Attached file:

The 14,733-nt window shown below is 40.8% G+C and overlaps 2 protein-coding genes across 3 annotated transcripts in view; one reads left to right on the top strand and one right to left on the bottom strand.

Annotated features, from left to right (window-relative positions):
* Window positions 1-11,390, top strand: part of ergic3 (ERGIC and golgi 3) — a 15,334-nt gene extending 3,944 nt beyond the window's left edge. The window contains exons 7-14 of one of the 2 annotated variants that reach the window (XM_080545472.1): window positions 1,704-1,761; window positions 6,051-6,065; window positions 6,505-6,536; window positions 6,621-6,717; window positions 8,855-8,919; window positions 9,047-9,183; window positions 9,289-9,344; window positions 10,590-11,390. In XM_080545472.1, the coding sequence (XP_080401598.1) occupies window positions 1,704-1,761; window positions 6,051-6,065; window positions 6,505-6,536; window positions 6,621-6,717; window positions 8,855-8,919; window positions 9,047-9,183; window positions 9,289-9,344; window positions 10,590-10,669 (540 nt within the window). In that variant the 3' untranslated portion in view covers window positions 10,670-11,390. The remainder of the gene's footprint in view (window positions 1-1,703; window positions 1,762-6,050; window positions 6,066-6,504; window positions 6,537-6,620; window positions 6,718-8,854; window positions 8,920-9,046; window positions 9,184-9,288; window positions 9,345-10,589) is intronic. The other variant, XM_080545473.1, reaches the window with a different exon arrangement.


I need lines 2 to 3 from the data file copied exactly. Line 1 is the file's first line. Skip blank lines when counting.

Annotated features, from left to right (window-relative positions):
* Window positions 1-11,390, top strand: part of ergic3 (ERGIC and golgi 3) — a 15,334-nt gene extending 3,944 nt beyond the window's left edge. The window contains exons 7-14 of one of the 2 annotated variants that reach the window (XM_080545472.1): window positions 1,704-1,761; window positions 6,051-6,065; window positions 6,505-6,536; window positions 6,621-6,717; window positions 8,855-8,919; window positions 9,047-9,183; window positions 9,289-9,344; window positions 10,590-11,390. In XM_080545472.1, the coding sequence (XP_080401598.1) occupies window positions 1,704-1,761; window positions 6,051-6,065; window positions 6,505-6,536; window positions 6,621-6,717; window positions 8,855-8,919; window positions 9,047-9,183; window positions 9,289-9,344; window positions 10,590-10,669 (540 nt within the window). In that variant the 3' untranslated portion in view covers window positions 10,670-11,390. The remainder of the gene's footprint in view (window positions 1-1,703; window positions 1,762-6,050; window positions 6,066-6,504; window positions 6,537-6,620; window positions 6,718-8,854; window positions 8,920-9,046; window positions 9,184-9,288; window positions 9,345-10,589) is intronic. The other variant, XM_080545473.1, reaches the window with a different exon arrangement.